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Your act of protest can help fix the broken health-care system

Medical bill invoice
Sami Sarkis | Getty Images

America is in denial about the depth and breadth of the problems with its health-care system. While there is much discussion of rescinding the Affordable Care Act (Obamacare), there is nothing being discussed as a substitute that begins to address the underlying problems. Denial is an awful thing. Denial can be catastrophic.

What are we in denial about? An aging population? Sort of. Skyrocketing Medicare costs? Our ability to become more cost-efficient? Sure. But at the end of the day, what we are most in denial about is the hidden extent to which we are all subsidizing Medicare. Our ability to provide health care has become so advanced that our aging population is living longer with chronic, expensive health issues. We are not addressing, in a reasonable way, the problem of covering the costs of an aging population, and hospitals are taking matters into their own hands. That is creating a bigger problem for the rest of the population.

A hidden Medicare subsidy you are paying

The true promise of the Affordable Care Act, which was much more well intentioned than most believe, was the insurance mandate and the resulting expectation of millions of young new insurance customers. But young people aren't stupid. Even without the negative press, the cost of insurance under the ACA simply didn't strike people as being worth the investment. The combination of high premiums and high deductibles meant that younger, previously uninsured recipients would rarely receive real benefit.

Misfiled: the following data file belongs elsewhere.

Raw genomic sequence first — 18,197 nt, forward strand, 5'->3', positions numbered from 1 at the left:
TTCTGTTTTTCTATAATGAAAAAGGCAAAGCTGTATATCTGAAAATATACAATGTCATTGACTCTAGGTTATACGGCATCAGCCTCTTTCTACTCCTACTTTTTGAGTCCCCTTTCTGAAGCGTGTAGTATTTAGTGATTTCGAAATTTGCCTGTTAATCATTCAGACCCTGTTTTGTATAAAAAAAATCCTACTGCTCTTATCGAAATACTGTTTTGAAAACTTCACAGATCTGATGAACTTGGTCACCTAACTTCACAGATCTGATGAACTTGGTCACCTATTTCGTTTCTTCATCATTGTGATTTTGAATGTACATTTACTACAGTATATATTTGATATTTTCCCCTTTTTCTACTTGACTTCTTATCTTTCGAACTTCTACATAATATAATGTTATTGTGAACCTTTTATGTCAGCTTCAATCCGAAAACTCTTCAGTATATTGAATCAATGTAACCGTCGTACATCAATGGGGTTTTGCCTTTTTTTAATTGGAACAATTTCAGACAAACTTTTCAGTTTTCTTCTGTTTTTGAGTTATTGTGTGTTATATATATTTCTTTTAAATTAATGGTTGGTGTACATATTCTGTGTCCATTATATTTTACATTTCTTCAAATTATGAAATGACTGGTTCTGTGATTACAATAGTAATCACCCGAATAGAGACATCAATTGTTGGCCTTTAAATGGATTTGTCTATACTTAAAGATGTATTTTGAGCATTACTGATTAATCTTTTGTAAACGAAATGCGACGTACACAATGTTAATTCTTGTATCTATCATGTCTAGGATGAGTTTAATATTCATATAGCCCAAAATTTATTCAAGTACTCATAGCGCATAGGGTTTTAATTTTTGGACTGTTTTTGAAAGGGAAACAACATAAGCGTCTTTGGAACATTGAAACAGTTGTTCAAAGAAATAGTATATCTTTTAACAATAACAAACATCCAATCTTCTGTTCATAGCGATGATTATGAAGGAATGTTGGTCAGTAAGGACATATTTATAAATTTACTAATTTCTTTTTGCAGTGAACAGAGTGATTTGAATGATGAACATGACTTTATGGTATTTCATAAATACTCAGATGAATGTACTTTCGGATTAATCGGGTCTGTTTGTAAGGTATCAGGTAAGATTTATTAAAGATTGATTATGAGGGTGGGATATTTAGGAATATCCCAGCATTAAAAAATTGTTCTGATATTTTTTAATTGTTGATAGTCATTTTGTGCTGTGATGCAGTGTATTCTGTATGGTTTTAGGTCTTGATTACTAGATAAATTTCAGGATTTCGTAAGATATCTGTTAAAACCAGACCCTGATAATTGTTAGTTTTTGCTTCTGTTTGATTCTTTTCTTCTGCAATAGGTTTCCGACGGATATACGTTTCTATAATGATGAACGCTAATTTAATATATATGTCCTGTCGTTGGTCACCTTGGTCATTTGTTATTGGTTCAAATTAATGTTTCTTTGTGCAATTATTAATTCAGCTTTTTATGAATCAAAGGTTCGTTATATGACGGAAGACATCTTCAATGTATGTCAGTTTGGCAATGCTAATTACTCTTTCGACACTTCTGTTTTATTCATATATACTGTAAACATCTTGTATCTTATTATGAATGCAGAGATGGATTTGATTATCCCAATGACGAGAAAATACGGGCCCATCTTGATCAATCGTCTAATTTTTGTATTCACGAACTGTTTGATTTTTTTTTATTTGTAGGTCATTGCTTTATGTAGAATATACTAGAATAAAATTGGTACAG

Insurance under the ACA actually started to behave more like catastrophic coverage. But even under that description, the cost was too high. Why? Because the premiums didn't just cover the cost of catastrophic coverage for young, healthy people. The premiums also had to subsidize coverage for chronic illness in middle-aged and older people. In many cases these preexisting conditions were uninsured (and uninsurable) until ACA. And they represent the most expensive of all patient classes. High costs were a big part of the unraveling of Obamacare. Yet those costs were necessary to subsidize the part of the ACA (preexisting conditions) that even Donald Trump has said he wants to keep. Hence the denial.

While the very young — 20-somethings — quickly recognized the extent to which they would be subsidizing others under the ACA, the public hasn't yet come to grips with the Medicare equivalent, which has been going on for years (some would say decades). Right now all of us under 65 are subsidizing Medicare just about every time we seek medical care. Some of us understand this relationship and are quietly complicit, while this dynamic has created a systemic dysfunction that is becoming increasingly more evident.

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"Right now all of us under 65 are subsidizing Medicare just about every time we seek medical care."

The most obvious evidence of dysfunction can be found in our hospital bills. We've got widespread symptoms of a colossal problem showing up in millions of mailboxes. And no one is effectively addressing either the symptoms or the problem.